Tim Cook Opposed The Court Order Demanding Apple to Bypass iPhone's Security
By Staff Writer
Feb 18, 2016 04:55 AM EST
Feb 18, 2016 04:55 AM EST
Apple CEO Tim Cook affirmed that the tech company would not provide assistance to break into an iPhone owned by one of the shooter in the San Bernardino incident. The statement was a response to California's court order that demanded Apple to help the law enforcements unlock the terrorist's device, an iPhone 5C belonged to Syed Farook who carried out a mass shooting with his wife last December.
Apple was asked to make a new version of the iPhone operating system that undermine certain security features. Specifically, Apple was demanded to modify the operating system so that passcodes can be input electronically, making it easier to unlock iPhone by force, trying infinite passcode combinations with the speed of a modern computer. According to TechCrunch, the assistance demanded from Apple also include bypassing an auto-erase feature, which will erase all data on a device if the passcode is entered incorrectly 10 times.
Tim Cook argued that Apple would threaten customers' security if the company create a backdoor for the iPhone's built-in encryption as demanded by the court. "The United States government has demanded that Apple take an unprecedented step which threatens the security of our customers. We oppose this order, which has implications far beyond the legal case at hand," Cook said in the statement, less than 24 hours after the court issued the order.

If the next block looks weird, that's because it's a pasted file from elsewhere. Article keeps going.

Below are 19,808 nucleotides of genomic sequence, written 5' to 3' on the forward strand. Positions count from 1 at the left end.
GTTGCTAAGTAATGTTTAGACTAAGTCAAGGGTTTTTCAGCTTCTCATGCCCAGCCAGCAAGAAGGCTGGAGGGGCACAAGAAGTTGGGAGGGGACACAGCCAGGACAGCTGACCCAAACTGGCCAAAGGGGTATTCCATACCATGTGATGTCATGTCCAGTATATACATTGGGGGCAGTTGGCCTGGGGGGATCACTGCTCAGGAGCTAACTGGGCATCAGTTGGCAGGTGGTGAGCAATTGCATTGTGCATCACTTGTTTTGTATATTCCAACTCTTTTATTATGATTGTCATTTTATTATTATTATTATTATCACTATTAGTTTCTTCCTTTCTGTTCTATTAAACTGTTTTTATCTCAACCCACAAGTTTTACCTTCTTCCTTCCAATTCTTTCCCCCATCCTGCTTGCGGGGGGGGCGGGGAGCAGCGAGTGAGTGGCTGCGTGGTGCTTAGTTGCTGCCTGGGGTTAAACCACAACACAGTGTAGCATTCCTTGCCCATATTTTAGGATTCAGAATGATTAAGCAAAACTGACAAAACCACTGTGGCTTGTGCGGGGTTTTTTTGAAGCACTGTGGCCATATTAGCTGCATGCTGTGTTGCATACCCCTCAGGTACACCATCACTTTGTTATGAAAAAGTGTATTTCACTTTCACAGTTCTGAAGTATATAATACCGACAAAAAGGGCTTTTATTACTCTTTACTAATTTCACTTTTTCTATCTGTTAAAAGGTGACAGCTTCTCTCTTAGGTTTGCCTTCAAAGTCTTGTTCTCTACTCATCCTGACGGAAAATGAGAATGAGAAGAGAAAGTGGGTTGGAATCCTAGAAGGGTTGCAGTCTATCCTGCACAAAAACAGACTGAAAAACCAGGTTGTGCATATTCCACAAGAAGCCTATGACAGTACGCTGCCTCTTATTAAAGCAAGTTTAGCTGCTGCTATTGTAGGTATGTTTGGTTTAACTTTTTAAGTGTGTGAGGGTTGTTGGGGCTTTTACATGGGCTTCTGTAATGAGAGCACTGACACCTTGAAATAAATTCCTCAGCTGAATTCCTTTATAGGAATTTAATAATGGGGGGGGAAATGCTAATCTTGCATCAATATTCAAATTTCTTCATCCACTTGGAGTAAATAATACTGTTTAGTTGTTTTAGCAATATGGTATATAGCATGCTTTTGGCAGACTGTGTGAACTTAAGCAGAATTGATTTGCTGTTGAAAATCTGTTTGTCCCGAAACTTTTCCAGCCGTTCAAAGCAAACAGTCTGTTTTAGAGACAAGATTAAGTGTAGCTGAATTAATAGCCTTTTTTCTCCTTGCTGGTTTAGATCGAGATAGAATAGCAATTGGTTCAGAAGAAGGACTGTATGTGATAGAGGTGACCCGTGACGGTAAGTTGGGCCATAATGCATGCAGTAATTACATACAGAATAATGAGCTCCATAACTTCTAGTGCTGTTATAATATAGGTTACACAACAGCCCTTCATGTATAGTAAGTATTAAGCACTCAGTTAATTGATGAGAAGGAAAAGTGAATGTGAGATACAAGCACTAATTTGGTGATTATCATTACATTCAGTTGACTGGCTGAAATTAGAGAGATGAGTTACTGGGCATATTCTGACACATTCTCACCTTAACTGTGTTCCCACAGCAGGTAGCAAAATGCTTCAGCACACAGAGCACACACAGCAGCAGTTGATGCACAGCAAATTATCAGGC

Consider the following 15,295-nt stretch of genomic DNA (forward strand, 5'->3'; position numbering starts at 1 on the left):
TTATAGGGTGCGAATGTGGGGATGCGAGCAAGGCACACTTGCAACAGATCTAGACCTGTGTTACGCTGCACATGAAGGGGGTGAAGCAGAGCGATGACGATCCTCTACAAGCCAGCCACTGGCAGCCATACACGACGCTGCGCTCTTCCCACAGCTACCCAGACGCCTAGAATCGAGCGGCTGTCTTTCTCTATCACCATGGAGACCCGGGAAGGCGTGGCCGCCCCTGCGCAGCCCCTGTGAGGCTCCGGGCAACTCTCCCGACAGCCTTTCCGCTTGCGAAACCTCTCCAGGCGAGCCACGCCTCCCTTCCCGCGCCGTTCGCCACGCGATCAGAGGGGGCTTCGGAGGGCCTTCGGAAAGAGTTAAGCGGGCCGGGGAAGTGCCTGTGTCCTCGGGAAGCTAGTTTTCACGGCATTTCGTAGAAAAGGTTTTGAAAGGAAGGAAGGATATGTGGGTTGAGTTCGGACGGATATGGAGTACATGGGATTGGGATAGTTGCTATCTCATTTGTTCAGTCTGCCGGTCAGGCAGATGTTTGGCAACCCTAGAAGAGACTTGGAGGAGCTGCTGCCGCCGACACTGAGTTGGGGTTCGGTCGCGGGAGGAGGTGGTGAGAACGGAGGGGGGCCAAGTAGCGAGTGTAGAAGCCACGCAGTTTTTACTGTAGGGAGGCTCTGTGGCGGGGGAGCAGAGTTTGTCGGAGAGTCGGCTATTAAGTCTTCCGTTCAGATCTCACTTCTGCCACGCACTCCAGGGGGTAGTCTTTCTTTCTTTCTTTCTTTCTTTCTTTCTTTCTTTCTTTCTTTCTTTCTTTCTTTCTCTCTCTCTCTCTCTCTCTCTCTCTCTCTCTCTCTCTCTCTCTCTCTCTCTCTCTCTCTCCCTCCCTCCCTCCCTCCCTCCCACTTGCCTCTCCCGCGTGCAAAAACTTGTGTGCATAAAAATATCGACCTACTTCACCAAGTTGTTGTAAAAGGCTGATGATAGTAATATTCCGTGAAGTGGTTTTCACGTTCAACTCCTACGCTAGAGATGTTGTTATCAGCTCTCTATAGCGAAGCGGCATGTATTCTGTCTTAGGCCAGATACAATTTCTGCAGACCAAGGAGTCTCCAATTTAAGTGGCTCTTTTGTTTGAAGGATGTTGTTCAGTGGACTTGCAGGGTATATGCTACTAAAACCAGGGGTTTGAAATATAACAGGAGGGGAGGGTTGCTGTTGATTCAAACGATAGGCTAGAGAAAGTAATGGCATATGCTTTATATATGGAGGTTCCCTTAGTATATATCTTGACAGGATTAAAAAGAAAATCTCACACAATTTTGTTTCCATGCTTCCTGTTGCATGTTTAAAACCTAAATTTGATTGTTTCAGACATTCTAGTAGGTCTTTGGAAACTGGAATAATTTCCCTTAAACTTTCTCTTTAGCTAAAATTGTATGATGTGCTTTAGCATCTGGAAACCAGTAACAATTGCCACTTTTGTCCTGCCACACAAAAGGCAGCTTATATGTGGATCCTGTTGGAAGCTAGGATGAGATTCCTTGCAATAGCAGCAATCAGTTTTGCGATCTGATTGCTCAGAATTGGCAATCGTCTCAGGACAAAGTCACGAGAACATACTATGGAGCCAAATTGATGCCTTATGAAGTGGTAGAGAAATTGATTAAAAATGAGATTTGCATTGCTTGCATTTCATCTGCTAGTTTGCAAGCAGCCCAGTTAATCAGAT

According to VentureBeat, Cook also noted that by issuing the court order, the government is asking Apple to hack their own users and undermine decades of security advancements that protect customers. "We can find no precedent for an American company being forced to expose its customers to a greater risk of attack," Cook wrote. "Doing so would hurt only the well-meaning and law-abiding citizens who rely on companies like Apple to protect their data," he added.
TheVerge noted that creating a backdoor for the iPhone's built-in encryption is something the company has refused to do for so many years. "The U.S. government has asked us for something we simply do not have, and something we consider too dangerous to create," Cook emphasized. He also warned that in the wrong hands, this software would have the potential to unlock any iPhone in someone's physical possession.
The official statement by Apple CEO Tim Cook clearly asserted the company's outlook in the court order demanding them to break into an iPhone, no matter whose possession that was. Apple expressed mourn regarding the incident, but firmly believe that helping law enforcements creating a backdoor to bypass the device's security would pose a greater danger.
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